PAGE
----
Gretzky only appeared in eight games for Indianapolis. The Racers were averaging a loss of $40,000 each game. Skalbania informed Gretzky that he would be traded and allowed him to join the Edmonton Oilers and the Winnipeg Jets.
Gretzky’s appearance in the 1979 WHA All-Star Game was one of the season’s highlights. The WHA All-Stars and Dynamo Moscow faced off in a three-game series in Edmonton’s Northlands Coliseum.
Wayne Gretzky: NHL Teams
Edmonton Oilers (1979-1988)
Gretzky’s dominance in the WHA carried over despite predictions that he would struggle in the NHL because it was a “bigger, rougher, and more talented league.”
The Edmonton Oilers and three other teams entered the NHL after the World Hockey Association dissolved in 1979. Gretzky was maintained on the Oilers’ roster as a “priority selection.”
Gretzky won the Hart Memorial Trophy as the NHL’s Most Valuable Player for the first of eight consecutive seasons in 1979–80 and tied Marcel Dionne for the scoring lead with 137 points.
The season still holds the record for the most points scored by a rookie in NHL history.
He continued to play under his personal services contract with Oilers owner Peter Pocklington. However, by the mid-1980s, this arrangement had come under examination.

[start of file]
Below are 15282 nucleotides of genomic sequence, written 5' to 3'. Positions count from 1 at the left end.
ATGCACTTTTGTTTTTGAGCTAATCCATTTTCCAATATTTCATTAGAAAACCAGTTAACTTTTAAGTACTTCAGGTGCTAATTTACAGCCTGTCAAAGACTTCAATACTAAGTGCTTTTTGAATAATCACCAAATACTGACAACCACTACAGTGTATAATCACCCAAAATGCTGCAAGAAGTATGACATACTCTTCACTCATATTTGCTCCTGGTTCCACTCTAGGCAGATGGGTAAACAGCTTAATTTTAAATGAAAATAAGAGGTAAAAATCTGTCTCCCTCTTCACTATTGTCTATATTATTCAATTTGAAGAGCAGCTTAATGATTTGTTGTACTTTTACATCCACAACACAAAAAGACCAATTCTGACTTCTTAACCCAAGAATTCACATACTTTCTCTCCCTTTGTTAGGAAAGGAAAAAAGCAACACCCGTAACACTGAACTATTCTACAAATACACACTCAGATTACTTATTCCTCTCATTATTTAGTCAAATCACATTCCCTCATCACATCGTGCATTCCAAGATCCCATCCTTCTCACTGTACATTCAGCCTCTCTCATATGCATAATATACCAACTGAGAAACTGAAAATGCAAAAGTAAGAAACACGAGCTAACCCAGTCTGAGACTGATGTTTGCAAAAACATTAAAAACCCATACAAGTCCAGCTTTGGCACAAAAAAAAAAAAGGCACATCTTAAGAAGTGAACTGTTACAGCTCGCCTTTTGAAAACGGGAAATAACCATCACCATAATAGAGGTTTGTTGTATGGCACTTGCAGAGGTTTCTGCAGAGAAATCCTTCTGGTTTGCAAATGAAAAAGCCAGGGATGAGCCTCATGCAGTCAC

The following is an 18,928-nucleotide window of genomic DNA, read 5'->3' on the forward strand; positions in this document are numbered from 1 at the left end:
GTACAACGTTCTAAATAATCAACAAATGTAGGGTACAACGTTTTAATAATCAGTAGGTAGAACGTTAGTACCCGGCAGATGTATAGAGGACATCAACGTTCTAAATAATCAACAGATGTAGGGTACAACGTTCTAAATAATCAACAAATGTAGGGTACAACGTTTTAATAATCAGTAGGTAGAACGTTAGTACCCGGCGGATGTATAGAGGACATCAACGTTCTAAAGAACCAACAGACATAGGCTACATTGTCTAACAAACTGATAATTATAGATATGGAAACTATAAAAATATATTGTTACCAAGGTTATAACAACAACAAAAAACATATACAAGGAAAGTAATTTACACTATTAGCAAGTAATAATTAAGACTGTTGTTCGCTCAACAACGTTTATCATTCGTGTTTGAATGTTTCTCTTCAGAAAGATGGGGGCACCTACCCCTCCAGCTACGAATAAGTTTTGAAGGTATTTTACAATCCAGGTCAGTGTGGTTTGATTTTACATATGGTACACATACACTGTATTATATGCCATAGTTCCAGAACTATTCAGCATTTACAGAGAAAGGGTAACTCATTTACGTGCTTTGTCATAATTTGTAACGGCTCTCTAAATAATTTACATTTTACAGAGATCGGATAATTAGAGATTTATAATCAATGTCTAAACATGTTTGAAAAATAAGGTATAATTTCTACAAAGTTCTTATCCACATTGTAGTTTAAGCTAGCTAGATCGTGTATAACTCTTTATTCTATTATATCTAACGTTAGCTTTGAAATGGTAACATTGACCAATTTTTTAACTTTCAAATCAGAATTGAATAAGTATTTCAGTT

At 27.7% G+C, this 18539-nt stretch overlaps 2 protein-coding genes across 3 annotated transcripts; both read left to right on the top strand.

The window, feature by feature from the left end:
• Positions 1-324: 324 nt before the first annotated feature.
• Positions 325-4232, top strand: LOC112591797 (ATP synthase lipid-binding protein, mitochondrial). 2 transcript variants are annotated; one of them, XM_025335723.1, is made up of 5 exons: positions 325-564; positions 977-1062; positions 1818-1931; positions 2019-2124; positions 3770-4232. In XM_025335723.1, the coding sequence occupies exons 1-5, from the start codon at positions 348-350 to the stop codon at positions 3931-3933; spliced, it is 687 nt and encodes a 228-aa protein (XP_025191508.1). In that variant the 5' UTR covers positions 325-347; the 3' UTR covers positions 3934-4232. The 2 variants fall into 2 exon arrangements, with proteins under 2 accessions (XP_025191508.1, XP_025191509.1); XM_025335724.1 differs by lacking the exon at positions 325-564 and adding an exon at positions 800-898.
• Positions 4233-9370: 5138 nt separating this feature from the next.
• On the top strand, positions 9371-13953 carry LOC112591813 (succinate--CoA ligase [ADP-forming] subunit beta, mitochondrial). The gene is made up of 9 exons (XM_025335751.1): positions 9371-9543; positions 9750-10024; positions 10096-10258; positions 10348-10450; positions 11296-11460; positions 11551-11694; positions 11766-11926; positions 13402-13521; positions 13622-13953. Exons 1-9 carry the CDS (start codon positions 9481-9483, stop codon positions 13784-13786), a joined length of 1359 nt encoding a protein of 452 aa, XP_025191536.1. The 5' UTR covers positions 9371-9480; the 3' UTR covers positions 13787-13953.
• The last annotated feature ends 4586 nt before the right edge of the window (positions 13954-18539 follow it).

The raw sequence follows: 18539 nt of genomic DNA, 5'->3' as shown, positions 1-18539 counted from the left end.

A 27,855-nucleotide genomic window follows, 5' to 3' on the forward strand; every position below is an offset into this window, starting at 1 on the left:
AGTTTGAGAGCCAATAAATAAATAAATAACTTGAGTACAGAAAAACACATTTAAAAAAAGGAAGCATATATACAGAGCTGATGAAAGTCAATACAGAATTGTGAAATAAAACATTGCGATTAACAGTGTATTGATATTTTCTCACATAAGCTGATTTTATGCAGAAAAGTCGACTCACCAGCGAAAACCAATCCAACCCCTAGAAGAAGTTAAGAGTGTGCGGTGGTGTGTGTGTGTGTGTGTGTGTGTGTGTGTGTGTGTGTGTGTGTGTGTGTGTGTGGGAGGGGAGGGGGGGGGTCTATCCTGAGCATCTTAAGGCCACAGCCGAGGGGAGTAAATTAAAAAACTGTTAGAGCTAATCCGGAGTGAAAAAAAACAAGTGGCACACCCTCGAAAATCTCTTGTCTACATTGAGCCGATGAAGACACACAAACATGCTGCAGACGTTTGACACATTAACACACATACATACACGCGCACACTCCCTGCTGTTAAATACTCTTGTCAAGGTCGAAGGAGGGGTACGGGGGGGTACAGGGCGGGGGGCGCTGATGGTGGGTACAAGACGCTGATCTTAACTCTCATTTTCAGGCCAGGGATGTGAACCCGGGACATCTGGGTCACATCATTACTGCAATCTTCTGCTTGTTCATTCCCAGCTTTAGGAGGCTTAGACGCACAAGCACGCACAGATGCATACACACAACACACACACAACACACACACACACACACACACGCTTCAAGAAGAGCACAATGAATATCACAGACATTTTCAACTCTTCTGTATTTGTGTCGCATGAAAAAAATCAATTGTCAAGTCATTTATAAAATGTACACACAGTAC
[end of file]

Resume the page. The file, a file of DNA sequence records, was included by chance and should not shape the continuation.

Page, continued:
Moreover, there were claims that Pocklington had used the contract as collateral to get a $31 million loan from Alberta Treasury Branches, which the government of Alberta controls.
Los Angeles King (1988-1996)
However, in the summer of 1988, the Oilers pulled off the unthinkable by trading Gretzky to the Los Angeles Kings in exchange for a bevy of players, draft picks, and cash.
The rationale for the move has sparked a lot of speculation. Gretzky, who had recently married actress Janet Jones, was widely assumed to have lobbied for the deal to help his wife’s career.
Likewise, another hypothesis holds that the NHL forced the move because it was concerned that its most valuable asset was squandered in Edmonton.
The logic was that if Gretzky was in Los Angeles, the league’s finest player could substantially assist the league in becoming relevant in southern California.
In Gretzky’s first season in Los Angeles, attendance and fan enthusiasm skyrocketed in a city that had previously been uninterested in hockey. The Kings now had a large number of sold-out crowds.
Many credit Gretzky’s arrivals with putting non-traditional American hockey markets on the “NHL map.” Moreover, his popularity in the region also prompted the league to establish teams in other United States Sun Belt parts.
St. Louis Blues (1996)
Gretzky left Los Angeles in 1996 to join the St. Louis Blues. After only one season with the team, he was traded to the New York Rangers, where he stayed for three more seasons before retiring in 1999.